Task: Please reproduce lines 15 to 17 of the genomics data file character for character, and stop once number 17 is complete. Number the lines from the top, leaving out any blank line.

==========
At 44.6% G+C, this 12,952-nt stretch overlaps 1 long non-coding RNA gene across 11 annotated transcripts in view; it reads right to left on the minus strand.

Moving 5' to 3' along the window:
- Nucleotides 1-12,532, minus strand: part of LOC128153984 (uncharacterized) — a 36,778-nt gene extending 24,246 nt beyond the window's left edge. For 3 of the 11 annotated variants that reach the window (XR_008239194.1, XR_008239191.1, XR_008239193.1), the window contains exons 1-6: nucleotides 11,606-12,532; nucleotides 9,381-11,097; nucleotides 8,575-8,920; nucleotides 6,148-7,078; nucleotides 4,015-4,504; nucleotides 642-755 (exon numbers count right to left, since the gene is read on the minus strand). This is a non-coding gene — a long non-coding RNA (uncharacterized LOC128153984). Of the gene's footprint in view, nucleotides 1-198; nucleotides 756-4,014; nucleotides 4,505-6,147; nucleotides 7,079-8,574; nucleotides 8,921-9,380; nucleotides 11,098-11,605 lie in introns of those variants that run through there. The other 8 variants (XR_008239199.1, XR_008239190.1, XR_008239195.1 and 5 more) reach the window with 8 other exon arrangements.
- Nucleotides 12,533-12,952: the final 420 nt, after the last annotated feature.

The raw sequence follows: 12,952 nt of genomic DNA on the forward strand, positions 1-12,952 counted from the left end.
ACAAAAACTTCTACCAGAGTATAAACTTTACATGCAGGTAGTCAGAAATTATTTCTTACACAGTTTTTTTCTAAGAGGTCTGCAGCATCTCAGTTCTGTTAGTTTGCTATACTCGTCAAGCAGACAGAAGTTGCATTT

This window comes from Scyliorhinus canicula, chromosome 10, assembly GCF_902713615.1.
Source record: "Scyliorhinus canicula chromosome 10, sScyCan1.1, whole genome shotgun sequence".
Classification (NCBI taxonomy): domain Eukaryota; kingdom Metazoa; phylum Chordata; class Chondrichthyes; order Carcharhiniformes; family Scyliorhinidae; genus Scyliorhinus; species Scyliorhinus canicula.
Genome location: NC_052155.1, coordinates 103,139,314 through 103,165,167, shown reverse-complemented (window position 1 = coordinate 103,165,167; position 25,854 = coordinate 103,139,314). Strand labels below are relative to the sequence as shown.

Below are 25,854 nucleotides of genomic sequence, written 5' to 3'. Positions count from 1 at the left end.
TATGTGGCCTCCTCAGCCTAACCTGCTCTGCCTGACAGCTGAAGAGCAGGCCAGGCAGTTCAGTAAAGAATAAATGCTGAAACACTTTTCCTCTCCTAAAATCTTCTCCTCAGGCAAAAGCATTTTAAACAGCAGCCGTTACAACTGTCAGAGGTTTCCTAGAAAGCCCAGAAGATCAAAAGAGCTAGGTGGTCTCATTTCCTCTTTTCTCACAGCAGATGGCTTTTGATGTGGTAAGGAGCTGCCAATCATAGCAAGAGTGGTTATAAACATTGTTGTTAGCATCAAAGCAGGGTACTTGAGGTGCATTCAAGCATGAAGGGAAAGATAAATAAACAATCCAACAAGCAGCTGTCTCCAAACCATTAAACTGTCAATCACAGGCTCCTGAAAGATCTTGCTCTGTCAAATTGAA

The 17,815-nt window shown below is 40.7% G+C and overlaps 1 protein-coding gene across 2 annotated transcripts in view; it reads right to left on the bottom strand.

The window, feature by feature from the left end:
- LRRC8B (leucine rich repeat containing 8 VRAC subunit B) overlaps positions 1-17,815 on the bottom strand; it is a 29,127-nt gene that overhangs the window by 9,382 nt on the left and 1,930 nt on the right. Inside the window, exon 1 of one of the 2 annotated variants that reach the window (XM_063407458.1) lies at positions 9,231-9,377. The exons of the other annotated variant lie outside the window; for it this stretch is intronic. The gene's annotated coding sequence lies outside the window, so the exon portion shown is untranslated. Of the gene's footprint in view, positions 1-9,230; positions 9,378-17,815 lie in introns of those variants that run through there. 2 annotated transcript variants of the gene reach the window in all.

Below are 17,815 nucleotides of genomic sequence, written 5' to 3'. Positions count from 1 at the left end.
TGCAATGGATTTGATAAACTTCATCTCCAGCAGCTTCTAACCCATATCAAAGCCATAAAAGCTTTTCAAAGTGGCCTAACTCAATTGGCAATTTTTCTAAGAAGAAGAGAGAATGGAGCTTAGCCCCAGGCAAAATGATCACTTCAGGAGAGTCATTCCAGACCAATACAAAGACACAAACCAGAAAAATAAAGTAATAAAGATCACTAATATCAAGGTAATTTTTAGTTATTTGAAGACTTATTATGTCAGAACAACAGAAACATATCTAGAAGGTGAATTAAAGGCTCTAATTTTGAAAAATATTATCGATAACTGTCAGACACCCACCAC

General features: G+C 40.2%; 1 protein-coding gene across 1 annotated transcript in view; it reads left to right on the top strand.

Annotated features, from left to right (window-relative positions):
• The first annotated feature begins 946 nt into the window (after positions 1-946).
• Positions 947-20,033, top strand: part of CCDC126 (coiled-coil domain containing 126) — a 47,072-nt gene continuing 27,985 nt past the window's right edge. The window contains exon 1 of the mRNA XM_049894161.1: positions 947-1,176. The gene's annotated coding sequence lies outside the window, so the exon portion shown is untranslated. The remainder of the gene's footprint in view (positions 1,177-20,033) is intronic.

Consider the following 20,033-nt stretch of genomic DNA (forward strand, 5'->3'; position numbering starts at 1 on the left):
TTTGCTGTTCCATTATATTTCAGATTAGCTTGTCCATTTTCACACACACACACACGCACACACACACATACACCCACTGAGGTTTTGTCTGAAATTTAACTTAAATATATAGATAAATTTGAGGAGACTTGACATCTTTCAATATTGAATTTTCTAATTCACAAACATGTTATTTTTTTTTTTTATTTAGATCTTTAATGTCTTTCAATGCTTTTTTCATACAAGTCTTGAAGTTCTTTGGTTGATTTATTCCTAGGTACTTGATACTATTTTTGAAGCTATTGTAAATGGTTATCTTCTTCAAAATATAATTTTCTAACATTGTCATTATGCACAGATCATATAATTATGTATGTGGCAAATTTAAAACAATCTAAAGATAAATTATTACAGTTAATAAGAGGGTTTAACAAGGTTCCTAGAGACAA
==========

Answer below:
- LRRC8B (leucine rich repeat containing 8 VRAC subunit B) overlaps positions 1-17,815 on the bottom strand; it is a 29,127-nt gene that overhangs the window by 9,382 nt on the left and 1,930 nt on the right. Inside the window, exon 1 of one of the 2 annotated variants that reach the window (XM_063407458.1) lies at positions 9,231-9,377. The exons of the other annotated variant lie outside the window; for it this stretch is intronic. The gene's annotated coding sequence lies outside the window, so the exon portion shown is untranslated. Of the gene's footprint in view, positions 1-9,230; positions 9,378-17,815 lie in introns of those variants that run through there. 2 annotated transcript variants of the gene reach the window in all.

Below are 17,815 nucleotides of genomic sequence, written 5' to 3'. Positions count from 1 at the left end.
TGCAATGGATTTGATAAACTTCATCTCCAGCAGCTTCTAACCCATATCAAAGCCATAAAAGCTTTTCAAAGTGGCCTAACTCAATTGGCAATTTTTCTAAGAAGAAGAGAGAATGGAGCTTAGCCCCAGGCAAAATGATCACTTCAGGAGAGTCATTCCAGACCAATACAAAGACACAAACCAGAAAAATAAAGTAATAAAGATCACTAATATCAAGGTAATTTTTAGTTATTTGAAGACTTATTATGTCAGAACAACAGAAACATATCTAGAAGGTGAATTAAAGGCTCTAATTTTGAAAAATATTATCGATAACTGTCAGACACCCACCAC